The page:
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As Simple as One, Two, Three

Tips for WritersWith both front paws, Bobo hits the metal door of room 206 at the Howard Johnson Motel; 60 pounds of snarling female dog. It’s been left cracked open for the barking canines inside, and for a moment, dog silence follows.

The door swings shut behind her.

Cars on the distant Idaho freeway drone; a truck door slams behind the neighboring warehouse; the room’s air conditioner mounted below the drape-drawn window hums and throws heat at my knees.

Looking down at the empty leash and collar in my hand, I think the lack of dog smack-talk means that the ones inside room 206 must be as surprised as me. I look at the other leash and collar still attached to Grendel, my second dog, who stands in a perfect heal. Bobo’s heal resulted in the perfect angle from which to withdraw her head.

Silence shatters.

No low growls; no positioning; no warning. It’s an all out dog fight and my dog is in a room with two strangers. And evidently no humans. Waiting mere seconds to hear shouts from inside, I start yelling from the outside. Speaking in tongues of fear, “Knock it off! Back off! Bobo, come here!” I push open the door, greeted by a dog not my own.

A white snout, perked ears and bared teeth stare back at me. “Bobo!” My shout pushes the other dog back, but inside my dog is at the foot of the bed, snarling at the bigger dog gnashing teeth at her from the wrinkles of a bronze coverlet. “Bobo!” The other two dogs stop barking. I yell “Come here!” over and over.

She does, slinking past the white dog still standing in the open doorway which I slam shut. My legs wobble, Bobo barks at the door again, triggering response from inside. We retreat to room 210 where I key the lock and shove  her 60 pounds of tough-dog inside.

Grendel is still in a perfect heel as I collapse to my knees, safe behind a closed door at the Boise HoJo.

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While the dog incident put me on edge, it gave me a ready example to use for the purpose of this post: constructing a Three Act Arc. Each act forms the legs of the W in a storyboard. It’s the foundation of a story, as simple as one, two, three. It’s the most basic story arc that exists, and arguably, the oldest. Before you finesse your details, make sure your scenes are built on a solid foundation.

Act I: The Beginning

The beginning isn’t always the beginning. There are many launching points I can use to make a story about the dogs. I can give you back story–why I’m in Boise, how another guest let his dogs roam for three days, what my dog did to get her head free. I can start at the end. I can use a different perspective–the motel maid hearing the ruckus, or a different point of view–maybe Bobo as a “stolen head” (because a dog can’t really be the narrator).

In the Three Act Arc, the beginning does indeed start the story. But when building that beginning scene by scene you want conflict. In fact, according to Mary Carroll Moore’s workshop on developing a book, the first two legs of the the W storyboard are scenes that show conflict.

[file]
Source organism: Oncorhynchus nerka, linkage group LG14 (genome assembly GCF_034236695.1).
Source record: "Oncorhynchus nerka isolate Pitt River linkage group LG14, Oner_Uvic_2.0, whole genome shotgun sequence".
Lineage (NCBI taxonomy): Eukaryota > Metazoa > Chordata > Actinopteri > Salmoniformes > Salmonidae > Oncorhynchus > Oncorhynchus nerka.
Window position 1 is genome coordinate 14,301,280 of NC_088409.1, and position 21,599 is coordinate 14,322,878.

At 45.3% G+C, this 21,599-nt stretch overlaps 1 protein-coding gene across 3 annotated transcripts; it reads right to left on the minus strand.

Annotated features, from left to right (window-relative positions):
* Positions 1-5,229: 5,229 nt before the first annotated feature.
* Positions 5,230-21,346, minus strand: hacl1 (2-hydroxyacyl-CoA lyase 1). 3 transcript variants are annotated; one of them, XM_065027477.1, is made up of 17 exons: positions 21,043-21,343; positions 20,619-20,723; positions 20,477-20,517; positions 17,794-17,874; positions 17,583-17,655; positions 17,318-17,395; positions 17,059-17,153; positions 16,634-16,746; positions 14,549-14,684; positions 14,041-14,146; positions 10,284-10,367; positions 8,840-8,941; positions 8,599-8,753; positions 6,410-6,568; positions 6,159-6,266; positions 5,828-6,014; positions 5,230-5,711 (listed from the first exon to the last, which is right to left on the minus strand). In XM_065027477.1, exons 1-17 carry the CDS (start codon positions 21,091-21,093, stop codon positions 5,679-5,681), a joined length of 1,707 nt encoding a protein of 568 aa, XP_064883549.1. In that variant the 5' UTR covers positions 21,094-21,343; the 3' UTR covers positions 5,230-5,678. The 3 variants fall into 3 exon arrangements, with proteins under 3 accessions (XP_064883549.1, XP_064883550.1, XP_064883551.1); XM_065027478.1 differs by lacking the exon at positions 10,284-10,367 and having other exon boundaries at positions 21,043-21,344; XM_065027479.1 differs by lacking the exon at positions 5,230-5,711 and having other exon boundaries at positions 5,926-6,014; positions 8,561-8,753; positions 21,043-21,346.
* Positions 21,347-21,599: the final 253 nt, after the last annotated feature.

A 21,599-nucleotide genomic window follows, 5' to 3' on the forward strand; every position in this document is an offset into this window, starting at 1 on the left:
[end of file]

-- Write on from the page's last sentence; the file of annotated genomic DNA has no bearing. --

Act II: The Middle

Conflict leads to crisis. It’s easy to get lost in the second act, so keep it simple–the middle connects the beginning to the end. What happens in this short leg is the result of the earlier conflict. If you are writing a hero’s journey, this is what occurs between a character entering the cave and transforming.

The motel room I had to enter in order to retrieve my escaped, intruding dog was my cave. Finding enough voice to retrieve my dog was transformative. The crisis ended with the retrieval although it wasn’t necessarily the end.

Act III: The End

The end is the last act and the final leg of the W. It’s the resolution. My ending to the dog story is simple–safe back in my own room. A longer story might show at greater length the change in your character. If the second act is a transformation, then what is the result of that transformation. Conflict can still occur, but it becomes a device to show how the character changed.

In the hero’s journey, the ending shows the character returning to his or her ordinary world with the gift of that transformation.

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Keep it as simple as one, two, three. Think of the Three Acts as the bare bones of the storyboard. Place the details of your scenes to flesh out the storyboard, following conflict, building to crisis and leading to resolution.

The storyboard and the Three Act Arc also gives you an opportunity to go deeper, beyond scenes. Not only can you map the action–the outer story, but you can also map the character development–the inner story. How detailed you want to get with the inner story is up to you.

As you can see in the board below, an early draft of my novel listed the outer story/inner story to help me map the direction of my project. In my revision this key anchor scene is more developed. But that’s the beauty of the storyboard–shaping possibility with existing material and then revising in a way that follows an established arc. I don’t have to guess. I have a clear picture.

12-First Leg of the W Copy

Next week we return to the writing process and how to use NaNoWriMo as a tool, just as the storyboard is a tool.

 

Writing a Novel Scene by Scene

Tips for WritersWhat I’m going to say will either sound like writing blaspheme, or will set you free.

Also, I’m going to give you a disclaimer: the process I’m sharing works for me. I don’t expect it to work for everyone. Some of you may be kindred spirits; some of you exact opposites. Wherever you stand, take a stand for your own writing. Try a different way or analyze it; you can improvise, accept or discard.

Stop outlining.